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NFL Draft

2021 NFL Draft Scouting Report: WR Ben Skowronek

  • The Draft Network
  • January 8, 2021
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Notre Dame wide receiver Ben Skowronek projects as a bottom of the roster wide receiver prospect for the pro game. A Northwestern transfer, Skowronek enjoyed a productive final season of college football with the Irish and became one of the featured threats in Notre Dame’s aerial attack. WIth size and high point ability, Skowronek skied to some impressive receptions courtesy of QB Ian Book. But a deeper dive into Skowronek’s traits offers some concern over his ability to translate to the pro game. His size is essential to his game but how much added explosiveness he can add to his athletic profile will be a key determining factor on if he’s going to find separation in the pros. A blue-collar player, Skowronek is a feasible candidate to play on special teams units, which offers him a fighting chance to secure a roster spot. 

Ideal Role: Red zone fade specialist.

Scheme Fit: Vertical passing offense.


Written by Kyle Crabbs

Games watched: Pittsburgh (2020), Clemson (2020), Boston College (2020), Syracuse (2020), Alabama (2020)

Best Game Studied: Boston College (2020)

Worst Game Studied: Alabama (2020)

Route Running: This should be considered a big stumbling block for his draft status. Skowronek struggled with hard angles and his ability to carry speed through shallow angles wasn’t overly inspirational. He has the feel of a very one-dimensional player and if he’s not afforded a chance to run vertically he’s not going to have much of a shot. He telegraphs breaks too often and will struggle with the length and burst of outside corners in the NFL. 

Hands: It may be his best quality. Skowronek’s high-point skills and ability to extend away from his frame helped contribute to the majority of his best reps. He's undeterred in traffic, unbothered in contested situations, and clean along the sideline and in the middle of the field. 

Separation: The space he creates is the space he can establish with his inside hand or by extending at the top of a route. If he’s charged with rolling through breaks, he’s going to threaten vertically with enough juice to prompt corners to flip their hips and carry him vertically ahead of the break. He’s physical enough to bump you off his hip, however—almost like what you’d expect from a tight end. 

Release Package: Skowronek is big and plays with good strength but his surface area and lack of lateral mobility are going to present hurdles for success. He struggles to drive out of the blocks and NFL perimeter corners will be able to get very handsy with him in the contact window.

Run After Catch: this is a slow burn, straight-line runner. As a result, his YAC opportunities are limited at best and when he gets them, he’s not imaginative and does not show any desirable level of wiggle to break free and create yardage. He is, however, a big body. Poor angles into the catch point will allow him the chance to slip through a crease and rumble for some cheap yards.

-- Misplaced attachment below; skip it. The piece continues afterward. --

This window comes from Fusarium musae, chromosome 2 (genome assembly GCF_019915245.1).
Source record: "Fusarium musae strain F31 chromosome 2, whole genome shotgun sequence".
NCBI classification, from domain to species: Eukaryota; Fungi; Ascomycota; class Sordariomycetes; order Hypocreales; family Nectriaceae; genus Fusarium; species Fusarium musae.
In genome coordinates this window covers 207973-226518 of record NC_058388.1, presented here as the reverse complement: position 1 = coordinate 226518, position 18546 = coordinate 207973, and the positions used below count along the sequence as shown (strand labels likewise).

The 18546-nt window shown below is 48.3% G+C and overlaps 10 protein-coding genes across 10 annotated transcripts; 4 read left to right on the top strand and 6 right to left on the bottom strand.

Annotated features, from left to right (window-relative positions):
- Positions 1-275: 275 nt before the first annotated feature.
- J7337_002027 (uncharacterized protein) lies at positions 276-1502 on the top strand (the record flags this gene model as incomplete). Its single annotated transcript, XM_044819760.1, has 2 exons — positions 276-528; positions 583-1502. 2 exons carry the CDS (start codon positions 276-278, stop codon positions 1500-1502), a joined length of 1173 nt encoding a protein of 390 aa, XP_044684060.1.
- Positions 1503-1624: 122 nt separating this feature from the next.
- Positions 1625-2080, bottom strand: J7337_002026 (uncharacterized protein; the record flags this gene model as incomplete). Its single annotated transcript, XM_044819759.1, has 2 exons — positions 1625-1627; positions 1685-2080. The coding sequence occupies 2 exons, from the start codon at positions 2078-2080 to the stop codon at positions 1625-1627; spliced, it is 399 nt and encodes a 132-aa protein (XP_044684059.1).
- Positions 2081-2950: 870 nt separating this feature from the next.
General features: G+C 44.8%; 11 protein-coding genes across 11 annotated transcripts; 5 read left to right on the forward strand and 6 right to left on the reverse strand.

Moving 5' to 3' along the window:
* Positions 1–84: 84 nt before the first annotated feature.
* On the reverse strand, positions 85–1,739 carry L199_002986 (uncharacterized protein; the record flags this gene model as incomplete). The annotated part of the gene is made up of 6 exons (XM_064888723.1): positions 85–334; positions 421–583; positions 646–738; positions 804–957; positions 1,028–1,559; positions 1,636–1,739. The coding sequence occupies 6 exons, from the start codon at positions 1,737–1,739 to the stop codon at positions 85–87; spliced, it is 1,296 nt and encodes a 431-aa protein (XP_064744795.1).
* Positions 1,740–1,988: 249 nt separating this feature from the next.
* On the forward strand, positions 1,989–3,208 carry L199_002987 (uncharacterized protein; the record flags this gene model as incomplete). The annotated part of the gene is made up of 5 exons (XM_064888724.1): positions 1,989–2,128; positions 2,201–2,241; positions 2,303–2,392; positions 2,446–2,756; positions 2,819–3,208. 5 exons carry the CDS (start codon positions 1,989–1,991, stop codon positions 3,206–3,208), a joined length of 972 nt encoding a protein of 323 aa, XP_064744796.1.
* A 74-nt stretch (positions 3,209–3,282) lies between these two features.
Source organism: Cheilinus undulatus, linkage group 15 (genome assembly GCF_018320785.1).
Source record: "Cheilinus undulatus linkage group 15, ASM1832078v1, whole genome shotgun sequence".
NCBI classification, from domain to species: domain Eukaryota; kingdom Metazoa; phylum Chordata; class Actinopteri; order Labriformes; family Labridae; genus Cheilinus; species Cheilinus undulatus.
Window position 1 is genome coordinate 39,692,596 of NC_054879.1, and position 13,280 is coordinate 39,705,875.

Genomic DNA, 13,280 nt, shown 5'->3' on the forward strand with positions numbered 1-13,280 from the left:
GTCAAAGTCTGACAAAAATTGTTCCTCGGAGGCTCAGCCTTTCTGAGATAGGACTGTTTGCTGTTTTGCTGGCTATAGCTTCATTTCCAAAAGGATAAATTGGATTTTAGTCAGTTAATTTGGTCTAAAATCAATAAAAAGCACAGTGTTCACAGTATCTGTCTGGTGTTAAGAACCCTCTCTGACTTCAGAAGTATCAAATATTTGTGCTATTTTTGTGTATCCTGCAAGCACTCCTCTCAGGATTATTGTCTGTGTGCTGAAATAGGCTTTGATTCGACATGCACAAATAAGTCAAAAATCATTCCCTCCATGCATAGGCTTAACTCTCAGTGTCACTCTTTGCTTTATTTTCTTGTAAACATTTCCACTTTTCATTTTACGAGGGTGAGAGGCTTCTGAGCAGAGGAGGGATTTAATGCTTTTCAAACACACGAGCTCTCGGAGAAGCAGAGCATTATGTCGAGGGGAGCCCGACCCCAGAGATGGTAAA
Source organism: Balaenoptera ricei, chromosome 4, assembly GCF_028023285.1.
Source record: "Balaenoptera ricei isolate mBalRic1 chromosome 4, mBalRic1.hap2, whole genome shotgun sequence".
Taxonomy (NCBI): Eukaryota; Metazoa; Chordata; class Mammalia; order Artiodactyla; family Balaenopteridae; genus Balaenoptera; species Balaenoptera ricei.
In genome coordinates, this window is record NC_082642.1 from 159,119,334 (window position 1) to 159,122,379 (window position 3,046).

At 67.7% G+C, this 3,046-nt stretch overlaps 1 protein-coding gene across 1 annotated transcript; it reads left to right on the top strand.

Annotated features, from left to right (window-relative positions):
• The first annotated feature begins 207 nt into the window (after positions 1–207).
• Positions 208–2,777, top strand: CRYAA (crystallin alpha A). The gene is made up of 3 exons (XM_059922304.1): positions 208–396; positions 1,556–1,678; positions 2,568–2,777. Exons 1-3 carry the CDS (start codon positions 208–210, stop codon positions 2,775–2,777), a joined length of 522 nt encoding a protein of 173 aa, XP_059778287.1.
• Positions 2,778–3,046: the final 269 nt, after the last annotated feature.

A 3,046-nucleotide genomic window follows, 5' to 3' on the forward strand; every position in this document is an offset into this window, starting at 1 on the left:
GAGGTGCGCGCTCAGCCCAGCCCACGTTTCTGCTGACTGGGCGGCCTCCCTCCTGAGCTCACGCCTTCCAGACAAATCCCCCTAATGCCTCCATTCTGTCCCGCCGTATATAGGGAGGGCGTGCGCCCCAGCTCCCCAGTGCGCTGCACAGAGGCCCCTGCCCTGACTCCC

Ball Skills: His catch radius is quite large and he’s capable of plucking the ball off the helmet of a defender or extending back across his frame to haul in errant passes. Perhaps the silver lining of some of the QB limitations is that we’ve seen him tested with general accuracy and he’s done well here to adjust his frame and win positioning. He showcases ideal strength in his hands away from his frame, regardless of if he’s got a defender on his hip or into his frame. 

Football IQ: He’s almost like the equivalent of a raw, athletic lineman. His size does him so many favors—he was able to win reps regardless of what the nuance and technique looked like. The tops of his routes weren’t overly crisp and his ability to run more than nines and shallow crosses out of bunch to generate a free release didn’t jump off the screen. He’s natural to identify the ball in flight and attack at the highest point, however. 

Versatility: Skowronek appears to lack the explosion desired to threaten vertically and work underneath routes, he’s going to have his hands full winning any targets that aren’t aided by defensive leverage. He appears to be a viable candidate to play gunner with his size and toughness but he’s not someone who will command looks all over an offensive set or run a very diverse tree. 

Competitive Toughness: He's big, physical, and dominates the catch point. You can appreciate how well he boxes out and how assertive he is with his hands to secure the football. He brings good energy to blocking and shows awareness on scramble drills to rework open and press to grass to provide a target. 

Big-Play Ability: Anyone physically capable of skying and winning 50/50 balls with a level of consistency is always going to be capable of creating a big splash. The wins down the field for Skowronek in 2020 were inflated by poor play on the ball by defenders, and expecting chunk gains or any electric run after the catch feels overly ambitious. 

Prospect Comparison: Jeff Samardzija (Notre Dame Class of 2007)


TDN Consensus: To Be Determined

Kyle Crabbs: 67.5/100

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